Extracts from the Miyagi Network News XIII

104 Year warehouse in Sendai City

Published on 29 April 2011

Author(s): Network for Historical Materials/Daisuke Sato

Type:  Blog/Situation report Vol 113

The East Japan Earthquake, the whitewashed warehouse which had protected the treasures for 104 years, in Sendai City

This is Daisuke Sato as a secretariat officer of the Miyagi Network for Preserving Historical Materials. This news reports that we carried out activities to preserve historical materials in Sendai City on April 22nd.

The white-plastered warehouse of ‘O’ family who had engaged in the Sendai Domain’s business as a ‘Kuramoto Shonin(*)’ in the last days of the Tokugawa Shogunate was damaged by both the quake on 11th March and the aftershock on 7th April, and is now widely slanted to the south side. Because the warehouse had been decrepit before the quake, it ended up being scrapped.

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The warehouse had contained the old archives, documents, Japanese swords and antiquities from the end of the Edo Period to the Showa Period. With regard to the old archives, they had been tidied up when the compiling project for Sendai City History had been carried out, and after that they have been preserved in the Sendai City Museum. We thought that other materials were also taken out from the warehouse and preserved before the quake.

However, when we visited the master of the house right after the quake, he told us that it had seemed that other valuable materials such as the equipment which had been used when the ancestor managed the tea industry had still been in the warehouse. Therefore, we requested him to let us take out those items to a safe place, and he approved it. As a result, we carried out this preservation operation. Previously, the master of the house built the scaffolds around the warehouse for us, so as to save it from collapsing.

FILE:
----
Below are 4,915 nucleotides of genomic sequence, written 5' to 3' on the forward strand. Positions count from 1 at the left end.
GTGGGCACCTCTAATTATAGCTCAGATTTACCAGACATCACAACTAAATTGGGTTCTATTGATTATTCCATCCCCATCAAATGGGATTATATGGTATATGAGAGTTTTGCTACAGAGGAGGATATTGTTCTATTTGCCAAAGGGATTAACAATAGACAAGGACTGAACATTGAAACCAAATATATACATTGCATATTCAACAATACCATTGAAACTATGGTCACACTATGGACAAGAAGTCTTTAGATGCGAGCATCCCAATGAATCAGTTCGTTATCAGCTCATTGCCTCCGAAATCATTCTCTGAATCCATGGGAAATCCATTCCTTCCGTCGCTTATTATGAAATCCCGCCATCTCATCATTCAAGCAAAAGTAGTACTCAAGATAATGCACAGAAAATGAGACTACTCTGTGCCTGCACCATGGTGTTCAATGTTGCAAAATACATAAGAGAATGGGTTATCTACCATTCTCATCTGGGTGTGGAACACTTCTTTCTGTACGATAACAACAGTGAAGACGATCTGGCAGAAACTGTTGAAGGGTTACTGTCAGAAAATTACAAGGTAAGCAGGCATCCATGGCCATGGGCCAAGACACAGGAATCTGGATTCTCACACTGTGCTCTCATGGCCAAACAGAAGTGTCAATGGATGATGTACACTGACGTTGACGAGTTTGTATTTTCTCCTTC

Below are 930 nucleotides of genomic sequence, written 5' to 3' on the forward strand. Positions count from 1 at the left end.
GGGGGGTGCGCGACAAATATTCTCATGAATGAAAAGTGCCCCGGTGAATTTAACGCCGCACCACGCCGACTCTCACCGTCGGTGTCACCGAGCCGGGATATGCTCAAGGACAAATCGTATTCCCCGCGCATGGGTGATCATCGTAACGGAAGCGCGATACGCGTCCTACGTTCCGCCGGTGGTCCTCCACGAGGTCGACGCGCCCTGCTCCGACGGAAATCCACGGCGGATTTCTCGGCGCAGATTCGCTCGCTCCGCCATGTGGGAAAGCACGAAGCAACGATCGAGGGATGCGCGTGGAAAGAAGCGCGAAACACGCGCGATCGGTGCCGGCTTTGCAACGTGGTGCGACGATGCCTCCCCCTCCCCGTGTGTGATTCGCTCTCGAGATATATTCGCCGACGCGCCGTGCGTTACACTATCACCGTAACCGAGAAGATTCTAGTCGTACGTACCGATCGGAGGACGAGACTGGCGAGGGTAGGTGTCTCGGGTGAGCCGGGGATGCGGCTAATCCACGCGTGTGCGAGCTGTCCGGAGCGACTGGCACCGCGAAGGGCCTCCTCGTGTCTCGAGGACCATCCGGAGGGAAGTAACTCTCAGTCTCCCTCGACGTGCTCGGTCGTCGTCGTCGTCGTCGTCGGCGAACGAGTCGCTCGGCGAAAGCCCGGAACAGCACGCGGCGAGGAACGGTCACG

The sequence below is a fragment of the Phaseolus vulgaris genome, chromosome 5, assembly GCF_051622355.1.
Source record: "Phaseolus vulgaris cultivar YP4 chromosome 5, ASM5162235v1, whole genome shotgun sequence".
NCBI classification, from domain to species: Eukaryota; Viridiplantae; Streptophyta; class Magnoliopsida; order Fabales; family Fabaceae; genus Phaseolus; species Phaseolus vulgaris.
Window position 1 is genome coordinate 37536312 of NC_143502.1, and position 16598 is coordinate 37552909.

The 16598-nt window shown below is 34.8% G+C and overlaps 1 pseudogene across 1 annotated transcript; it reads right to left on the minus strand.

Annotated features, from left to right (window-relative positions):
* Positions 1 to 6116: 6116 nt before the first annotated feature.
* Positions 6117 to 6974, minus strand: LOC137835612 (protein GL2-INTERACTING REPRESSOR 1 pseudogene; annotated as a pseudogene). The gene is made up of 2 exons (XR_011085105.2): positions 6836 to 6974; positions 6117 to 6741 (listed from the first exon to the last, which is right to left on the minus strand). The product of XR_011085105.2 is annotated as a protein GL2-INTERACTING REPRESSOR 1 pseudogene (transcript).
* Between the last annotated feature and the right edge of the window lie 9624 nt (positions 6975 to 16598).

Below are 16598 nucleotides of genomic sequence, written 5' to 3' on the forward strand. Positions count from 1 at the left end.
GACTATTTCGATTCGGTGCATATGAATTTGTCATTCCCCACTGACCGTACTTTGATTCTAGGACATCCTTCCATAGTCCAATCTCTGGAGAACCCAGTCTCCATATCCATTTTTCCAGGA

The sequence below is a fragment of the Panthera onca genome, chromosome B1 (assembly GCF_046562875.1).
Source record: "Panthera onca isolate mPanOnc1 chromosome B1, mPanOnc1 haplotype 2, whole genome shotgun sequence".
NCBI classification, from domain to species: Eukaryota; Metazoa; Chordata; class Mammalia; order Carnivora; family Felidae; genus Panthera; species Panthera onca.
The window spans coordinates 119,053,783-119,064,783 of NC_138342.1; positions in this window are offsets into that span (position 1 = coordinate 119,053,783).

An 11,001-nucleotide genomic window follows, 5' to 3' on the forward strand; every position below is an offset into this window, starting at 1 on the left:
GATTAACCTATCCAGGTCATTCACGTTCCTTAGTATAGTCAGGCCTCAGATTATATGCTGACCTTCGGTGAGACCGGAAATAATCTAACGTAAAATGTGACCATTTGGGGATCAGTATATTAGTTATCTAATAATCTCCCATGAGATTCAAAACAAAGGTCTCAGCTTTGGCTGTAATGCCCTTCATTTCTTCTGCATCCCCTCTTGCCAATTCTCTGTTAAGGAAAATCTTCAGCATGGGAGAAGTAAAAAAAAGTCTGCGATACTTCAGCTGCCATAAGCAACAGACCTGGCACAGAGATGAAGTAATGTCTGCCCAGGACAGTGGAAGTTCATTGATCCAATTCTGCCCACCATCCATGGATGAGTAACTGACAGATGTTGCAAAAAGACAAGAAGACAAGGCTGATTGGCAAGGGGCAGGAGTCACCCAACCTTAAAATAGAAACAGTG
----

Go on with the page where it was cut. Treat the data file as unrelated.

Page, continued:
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On the day of the operation, unfortunately it was lightly raining so the rescue activity was carried out by 14 members in total including the 2 participants from Tokyo. Although the urgent rescue had already done on the warehouse, the activity which was carried out on the slanted structure facing the risk of collapse therefore we kept the number of members who entered to a minimum, and took the materials out like a bucket-brigade to the temporary space in the owner’s ground.

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In the warehouse, a lot of things remained, such as the utensils, implements,old books bound in Japanese style and some archives, which were all collected from the end of the Edo Period to the Meiji Period. Many of the implements had the day and place of purchase and production written on them, so we consider that those things would be a clue to know the actual conditions and preferences of the Sendai merchants when collecting their daily utensils, with reference to the records which we had investigated.

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According to the owner, this warehouse which will soon be scrapped was built in 1907. Completing this warehouse took three years, so there were some episodes where the mud walls were constructed, that the ancestor gathered the children who lived neighbouring the residence and he let them throw the mud balls at the warehouse. After the completion, this warehouse perfectly protected the archives and the family’s treasures from the disasters such as the Sendai Air Raid on July 10th in 1945, the Miyagiken-oki Earthquake on June 12th in 1978, and the East Japan Earthquake.

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As time goes by, the family’s treasures changed to the community’s treasure. How will we preserve those historical materials? We strongly felt that we have to consider establishing the new system for preserving those materials by working together, which in turn will be the best parting gift for this warehouse, which has finished its job due to the quake.

*Kuramoto Shonin(蔵元商人): The merchant who were left to manage the official money of their Domain. In the Edo Period, each Domain had branch offices (they were said ‘Kura Yashiki’ in Japanese) in Osaka or the other merchant cities and carried out economic activities. ‘Kuramoto’ had charge of the accounts in those branch offices.

NB: The photos are all from the homepage of the Miyagi Network for Preserving Historical Materials.

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